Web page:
Procrastination: Is it really a bad thing?

By | October 19, 2018

How to stop procrastination

We hear it everywhere, read it everywhere, and we even feel that procrastination is a bad thing. However, is it really detrimental to our well being and personal development?

From personal experience

I’m not gonna lie, I procrastinate. Just before I wrote this paragraph I went to r/jokes and chuckled a bit. I then went on YouTube and searched some Louis CK clips until I realized I’m supposed to be writing. If you look at it from a productivity perspective, procrastination is a bad thing since I spent time just fooling around on the internet. But is that really all I gained? One thing I’ve learned about the human mind is that many of our natural reactions to stimuli have a purpose.

To really be sure, we need to understand what procrastination is.

So what is procrastination

In layman terms, procrastination is basically doing things that are relatively fun instead of stressful activities such as writing a research paper or getting your chores done. Psychologically speaking, it gets a bit more complex than that. In 2010 Peir Steele wrote “The Procrastination Equation.

Temporal Motivation Theory

In this book he mentioned the strong connection between impulsiveness and procrastination. Steele and Cornelius J. König formulated a mathematical equation called temporal motivation theory. Now don’t get a heart attack, the equation below may look more complicated than it actually is.

Temporal Motivational Theory
Now I will tell what each of the variables mean before I explain to you the meaning behind the equation and how its related to procrastination.

Motivation is the desire for the outcome. Expectancy is the probability of you succeeding in what you are motivated to achieve. Basically, it’s how easy it is to achieve the outcome. Value is the reward you get for achieving the outcome. I believe the number 1 is just there as a mathematical rationalization, so don’t even worry about that for now. Impulsiveness is the person’s need for instant gratification. And Delay is the perceived time it takes to achieve the outcome.

What the equation means

So if you touch up on your math division skills, the number on top is divided by the number at the bottom. That means the bigger your Expectancy and Value is, aka the easier it is to achieve the outcome and the greater the reward, the more motivated you will be.

Now the bigger the bottom number is, the greater it divides the top. The bigger the Impulsiveness and Delay, aka the more you want instant gratification and the greater delay it takes to achieve what you are trying to achieve, then the more it will divide the product of Expectancy and Value thus decreasing your overall Motivation.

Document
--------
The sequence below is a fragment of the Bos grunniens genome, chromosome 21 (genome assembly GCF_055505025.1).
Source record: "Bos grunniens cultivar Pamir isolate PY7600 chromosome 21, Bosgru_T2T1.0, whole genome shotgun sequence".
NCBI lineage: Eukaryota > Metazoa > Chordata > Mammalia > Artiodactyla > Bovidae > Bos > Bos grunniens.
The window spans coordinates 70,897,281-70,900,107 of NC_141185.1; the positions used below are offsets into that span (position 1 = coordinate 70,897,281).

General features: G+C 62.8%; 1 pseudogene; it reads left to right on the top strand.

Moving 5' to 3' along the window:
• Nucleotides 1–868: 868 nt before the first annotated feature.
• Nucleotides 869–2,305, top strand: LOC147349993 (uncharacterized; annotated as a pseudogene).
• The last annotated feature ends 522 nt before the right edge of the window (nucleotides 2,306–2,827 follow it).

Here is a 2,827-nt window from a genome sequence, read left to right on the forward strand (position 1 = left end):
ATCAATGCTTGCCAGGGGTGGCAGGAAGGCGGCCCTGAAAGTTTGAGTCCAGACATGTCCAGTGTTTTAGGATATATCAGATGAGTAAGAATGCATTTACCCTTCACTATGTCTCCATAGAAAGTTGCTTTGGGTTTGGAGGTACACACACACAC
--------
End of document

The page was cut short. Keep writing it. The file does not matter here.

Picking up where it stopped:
How it applies to procrastination

In reality you are actually dealing with several of these equations. You basically assess how motivated you are to do the productive activity or how motivated you are to do something more pleasurable. Productive things obviously have greater rewards but the time it takes and the effort it takes to achieve them are often more difficult than pleasurable easily accessible activities. If your need for instant gratification (impulsiveness) is high, then it just destroys any of your motivation for the productive activity.

Simply speaking if your impulsiveness is always high, you will continually opt for doing the more pleasurable activities resulting in chronic procrastination.

So is procrastination really bad for you?

From this perspective its pretty obvious that procrastination is destructive and I’m just doing the whole “Is procrastination really a bad thing” to create some artificial controversy in this article.

It has a purpose

Procrastination actually has a purpose. It is our minds way of escaping stress and comforting ourselves by subconsciously choosing to delay our action. Imagine how frightening it would be if we can’t procrastinate while doing something that gives us a lot of mental stress.

It would be the definition of mind forged manacles. A physical example would be similar to not being able to instinctively move your hand away when your arm starts to get burned.

Procrastination is one of our coping mechanisms that allow us to move away from what we find psychologically painful. So taking from that not all procrastination should be seen as a bad thing.

When is it bad

In psychology, they used to group people under “personality disorders” such as borderline personality disorder, narcissistic personality disorder, histrionic personality disorder etc. They found that it is not exactly accurate to label these personality characteristics as disorder when they are merely traits.

Each person has a certain level of narcissism, certain level of having a borderline personality, certain level of histrionism because we all have different life experiences. It is only considered a “disorder” when it prevents you from normal functioning.

It applies to procrastination as well. Some procrastination may in fact be helping us function because it keeps us psychologically sane. However, there are situations when procrastination is keeping us from doing normal functioning such as staying in bed for hours everyday playing Candy Crush because the thought of getting up and doing important day to day things such as eating and showering is too stressful.

So what is the correct way to control procrastination

With all that said, to truly reduce procrastination, we should stop looking at it like its a bad thing, but rather look at procrastination as a natural reaction.

I will tell you the correct way of reducing procrastination by teaching you how to live with it in a way that will allow you to maximize productivity but still allowing yourself enough psychological relief that you don’t end up getting overwhelmed. I’ve written The Definitive Guide to Overcoming Procrastination.

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